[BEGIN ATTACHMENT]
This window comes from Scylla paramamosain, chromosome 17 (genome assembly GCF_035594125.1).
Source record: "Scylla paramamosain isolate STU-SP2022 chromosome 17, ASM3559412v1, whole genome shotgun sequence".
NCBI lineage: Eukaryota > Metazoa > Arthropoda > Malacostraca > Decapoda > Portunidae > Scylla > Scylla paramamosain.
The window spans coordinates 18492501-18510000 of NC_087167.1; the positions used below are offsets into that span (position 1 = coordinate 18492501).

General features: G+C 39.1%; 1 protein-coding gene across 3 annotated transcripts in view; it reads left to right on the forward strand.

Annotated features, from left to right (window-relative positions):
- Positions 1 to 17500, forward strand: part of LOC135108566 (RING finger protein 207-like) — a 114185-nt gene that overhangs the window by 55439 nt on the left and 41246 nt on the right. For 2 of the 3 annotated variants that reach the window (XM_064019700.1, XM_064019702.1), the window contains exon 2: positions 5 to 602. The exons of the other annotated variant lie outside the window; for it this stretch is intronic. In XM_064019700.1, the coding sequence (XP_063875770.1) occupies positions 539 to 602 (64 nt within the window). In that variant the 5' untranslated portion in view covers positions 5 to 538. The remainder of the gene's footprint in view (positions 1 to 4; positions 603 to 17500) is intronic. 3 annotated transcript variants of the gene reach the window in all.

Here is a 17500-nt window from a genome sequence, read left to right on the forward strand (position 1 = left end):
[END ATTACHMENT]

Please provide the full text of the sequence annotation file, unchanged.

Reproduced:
This window comes from Scylla paramamosain, chromosome 17 (genome assembly GCF_035594125.1).
Source record: "Scylla paramamosain isolate STU-SP2022 chromosome 17, ASM3559412v1, whole genome shotgun sequence".
NCBI lineage: Eukaryota > Metazoa > Arthropoda > Malacostraca > Decapoda > Portunidae > Scylla > Scylla paramamosain.
The window spans coordinates 18492501-18510000 of NC_087167.1; the positions used below are offsets into that span (position 1 = coordinate 18492501).

General features: G+C 39.1%; 1 protein-coding gene across 3 annotated transcripts in view; it reads left to right on the forward strand.

Annotated features, from left to right (window-relative positions):
- Positions 1 to 17500, forward strand: part of LOC135108566 (RING finger protein 207-like) — a 114185-nt gene that overhangs the window by 55439 nt on the left and 41246 nt on the right. For 2 of the 3 annotated variants that reach the window (XM_064019700.1, XM_064019702.1), the window contains exon 2: positions 5 to 602. The exons of the other annotated variant lie outside the window; for it this stretch is intronic. In XM_064019700.1, the coding sequence (XP_063875770.1) occupies positions 539 to 602 (64 nt within the window). In that variant the 5' untranslated portion in view covers positions 5 to 538. The remainder of the gene's footprint in view (positions 1 to 4; positions 603 to 17500) is intronic. 3 annotated transcript variants of the gene reach the window in all.

Here is a 17500-nt window from a genome sequence, read left to right on the forward strand (position 1 = left end):